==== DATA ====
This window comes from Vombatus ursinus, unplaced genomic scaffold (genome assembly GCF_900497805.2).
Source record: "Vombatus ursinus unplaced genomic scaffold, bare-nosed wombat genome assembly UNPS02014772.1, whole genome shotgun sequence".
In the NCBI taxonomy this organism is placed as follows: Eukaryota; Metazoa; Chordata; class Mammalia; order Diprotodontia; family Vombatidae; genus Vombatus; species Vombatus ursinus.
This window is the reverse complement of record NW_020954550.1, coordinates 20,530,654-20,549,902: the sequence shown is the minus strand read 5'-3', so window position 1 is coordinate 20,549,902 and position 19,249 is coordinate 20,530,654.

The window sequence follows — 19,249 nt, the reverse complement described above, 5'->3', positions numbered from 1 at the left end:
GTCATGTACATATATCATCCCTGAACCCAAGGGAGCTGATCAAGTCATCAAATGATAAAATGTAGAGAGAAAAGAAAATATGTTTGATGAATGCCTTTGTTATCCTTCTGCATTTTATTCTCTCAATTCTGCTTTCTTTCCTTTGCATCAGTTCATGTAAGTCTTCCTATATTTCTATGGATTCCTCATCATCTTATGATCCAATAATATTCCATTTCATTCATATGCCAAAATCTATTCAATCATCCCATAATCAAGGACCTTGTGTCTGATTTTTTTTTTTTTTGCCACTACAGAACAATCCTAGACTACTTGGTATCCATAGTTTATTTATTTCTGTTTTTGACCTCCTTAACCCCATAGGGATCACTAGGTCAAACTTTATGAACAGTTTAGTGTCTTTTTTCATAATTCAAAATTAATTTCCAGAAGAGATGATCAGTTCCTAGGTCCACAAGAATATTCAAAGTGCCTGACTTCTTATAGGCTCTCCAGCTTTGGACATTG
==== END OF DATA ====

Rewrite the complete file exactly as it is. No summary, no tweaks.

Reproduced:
This window comes from Vombatus ursinus, unplaced genomic scaffold (genome assembly GCF_900497805.2).
Source record: "Vombatus ursinus unplaced genomic scaffold, bare-nosed wombat genome assembly UNPS02014772.1, whole genome shotgun sequence".
In the NCBI taxonomy this organism is placed as follows: Eukaryota; Metazoa; Chordata; class Mammalia; order Diprotodontia; family Vombatidae; genus Vombatus; species Vombatus ursinus.
This window is the reverse complement of record NW_020954550.1, coordinates 20,530,654-20,549,902: the sequence shown is the minus strand read 5'-3', so window position 1 is coordinate 20,549,902 and position 19,249 is coordinate 20,530,654.

The window sequence follows — 19,249 nt, the reverse complement described above, 5'->3', positions numbered from 1 at the left end:
GTCATGTACATATATCATCCCTGAACCCAAGGGAGCTGATCAAGTCATCAAATGATAAAATGTAGAGAGAAAAGAAAATATGTTTGATGAATGCCTTTGTTATCCTTCTGCATTTTATTCTCTCAATTCTGCTTTCTTTCCTTTGCATCAGTTCATGTAAGTCTTCCTATATTTCTATGGATTCCTCATCATCTTATGATCCAATAATATTCCATTTCATTCATATGCCAAAATCTATTCAATCATCCCATAATCAAGGACCTTGTGTCTGATTTTTTTTTTTTTTGCCACTACAGAACAATCCTAGACTACTTGGTATCCATAGTTTATTTATTTCTGTTTTTGACCTCCTTAACCCCATAGGGATCACTAGGTCAAACTTTATGAACAGTTTAGTGTCTTTTTTCATAATTCAAAATTAATTTCCAGAAGAGATGATCAGTTCCTAGGTCCACAAGAATATTCAAAGTGCCTGACTTCTTATAGGCTCTCCAGCTTTGGACATTG